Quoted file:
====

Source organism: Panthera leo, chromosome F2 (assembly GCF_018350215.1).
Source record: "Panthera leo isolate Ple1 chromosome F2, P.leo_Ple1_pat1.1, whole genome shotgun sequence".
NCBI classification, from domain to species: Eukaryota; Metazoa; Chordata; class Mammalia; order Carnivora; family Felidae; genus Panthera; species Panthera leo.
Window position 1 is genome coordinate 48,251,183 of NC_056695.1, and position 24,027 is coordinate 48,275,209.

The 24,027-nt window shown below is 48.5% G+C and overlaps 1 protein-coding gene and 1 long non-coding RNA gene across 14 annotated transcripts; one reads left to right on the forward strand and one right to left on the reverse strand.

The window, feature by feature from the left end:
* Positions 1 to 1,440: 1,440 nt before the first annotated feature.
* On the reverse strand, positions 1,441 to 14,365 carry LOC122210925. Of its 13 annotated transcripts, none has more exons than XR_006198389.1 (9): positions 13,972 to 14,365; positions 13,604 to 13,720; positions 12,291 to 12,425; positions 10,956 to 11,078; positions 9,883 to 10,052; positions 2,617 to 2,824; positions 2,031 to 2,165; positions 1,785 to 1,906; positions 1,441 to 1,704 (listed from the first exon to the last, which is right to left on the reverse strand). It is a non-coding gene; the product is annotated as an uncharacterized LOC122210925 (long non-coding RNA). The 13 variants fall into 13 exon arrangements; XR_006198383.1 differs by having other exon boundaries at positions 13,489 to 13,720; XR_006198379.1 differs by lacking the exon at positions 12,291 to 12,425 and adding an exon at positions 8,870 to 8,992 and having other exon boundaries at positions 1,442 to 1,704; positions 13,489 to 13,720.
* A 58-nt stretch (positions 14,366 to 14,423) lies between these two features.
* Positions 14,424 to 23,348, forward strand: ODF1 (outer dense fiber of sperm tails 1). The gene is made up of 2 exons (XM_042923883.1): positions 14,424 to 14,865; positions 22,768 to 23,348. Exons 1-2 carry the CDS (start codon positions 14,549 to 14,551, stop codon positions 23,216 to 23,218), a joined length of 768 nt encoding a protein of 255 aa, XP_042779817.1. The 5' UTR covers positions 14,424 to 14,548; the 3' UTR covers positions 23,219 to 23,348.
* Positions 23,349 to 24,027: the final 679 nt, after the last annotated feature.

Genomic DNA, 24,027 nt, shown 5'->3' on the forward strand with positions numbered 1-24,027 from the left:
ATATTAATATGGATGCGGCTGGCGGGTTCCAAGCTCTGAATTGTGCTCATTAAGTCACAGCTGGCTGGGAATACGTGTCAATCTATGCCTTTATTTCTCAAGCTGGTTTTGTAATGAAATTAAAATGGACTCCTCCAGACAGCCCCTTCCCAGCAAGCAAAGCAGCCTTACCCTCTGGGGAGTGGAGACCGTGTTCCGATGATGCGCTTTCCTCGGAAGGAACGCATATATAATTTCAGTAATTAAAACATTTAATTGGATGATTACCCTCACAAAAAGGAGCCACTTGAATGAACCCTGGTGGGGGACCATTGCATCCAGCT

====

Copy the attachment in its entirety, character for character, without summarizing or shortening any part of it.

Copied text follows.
Source organism: Panthera leo, chromosome F2 (assembly GCF_018350215.1).
Source record: "Panthera leo isolate Ple1 chromosome F2, P.leo_Ple1_pat1.1, whole genome shotgun sequence".
NCBI classification, from domain to species: Eukaryota; Metazoa; Chordata; class Mammalia; order Carnivora; family Felidae; genus Panthera; species Panthera leo.
Window position 1 is genome coordinate 48,251,183 of NC_056695.1, and position 24,027 is coordinate 48,275,209.

The 24,027-nt window shown below is 48.5% G+C and overlaps 1 protein-coding gene and 1 long non-coding RNA gene across 14 annotated transcripts; one reads left to right on the forward strand and one right to left on the reverse strand.

The window, feature by feature from the left end:
* Positions 1 to 1,440: 1,440 nt before the first annotated feature.
* On the reverse strand, positions 1,441 to 14,365 carry LOC122210925. Of its 13 annotated transcripts, none has more exons than XR_006198389.1 (9): positions 13,972 to 14,365; positions 13,604 to 13,720; positions 12,291 to 12,425; positions 10,956 to 11,078; positions 9,883 to 10,052; positions 2,617 to 2,824; positions 2,031 to 2,165; positions 1,785 to 1,906; positions 1,441 to 1,704 (listed from the first exon to the last, which is right to left on the reverse strand). It is a non-coding gene; the product is annotated as an uncharacterized LOC122210925 (long non-coding RNA). The 13 variants fall into 13 exon arrangements; XR_006198383.1 differs by having other exon boundaries at positions 13,489 to 13,720; XR_006198379.1 differs by lacking the exon at positions 12,291 to 12,425 and adding an exon at positions 8,870 to 8,992 and having other exon boundaries at positions 1,442 to 1,704; positions 13,489 to 13,720.
* A 58-nt stretch (positions 14,366 to 14,423) lies between these two features.
* Positions 14,424 to 23,348, forward strand: ODF1 (outer dense fiber of sperm tails 1). The gene is made up of 2 exons (XM_042923883.1): positions 14,424 to 14,865; positions 22,768 to 23,348. Exons 1-2 carry the CDS (start codon positions 14,549 to 14,551, stop codon positions 23,216 to 23,218), a joined length of 768 nt encoding a protein of 255 aa, XP_042779817.1. The 5' UTR covers positions 14,424 to 14,548; the 3' UTR covers positions 23,219 to 23,348.
* Positions 23,349 to 24,027: the final 679 nt, after the last annotated feature.

Genomic DNA, 24,027 nt, shown 5'->3' on the forward strand with positions numbered 1-24,027 from the left:
ATATTAATATGGATGCGGCTGGCGGGTTCCAAGCTCTGAATTGTGCTCATTAAGTCACAGCTGGCTGGGAATACGTGTCAATCTATGCCTTTATTTCTCAAGCTGGTTTTGTAATGAAATTAAAATGGACTCCTCCAGACAGCCCCTTCCCAGCAAGCAAAGCAGCCTTACCCTCTGGGGAGTGGAGACCGTGTTCCGATGATGCGCTTTCCTCGGAAGGAACGCATATATAATTTCAGTAATTAAAACATTTAATTGGATGATTACCCTCACAAAAAGGAGCCACTTGAATGAACCCTGGTGGGGGACCATTGCATCCAGCT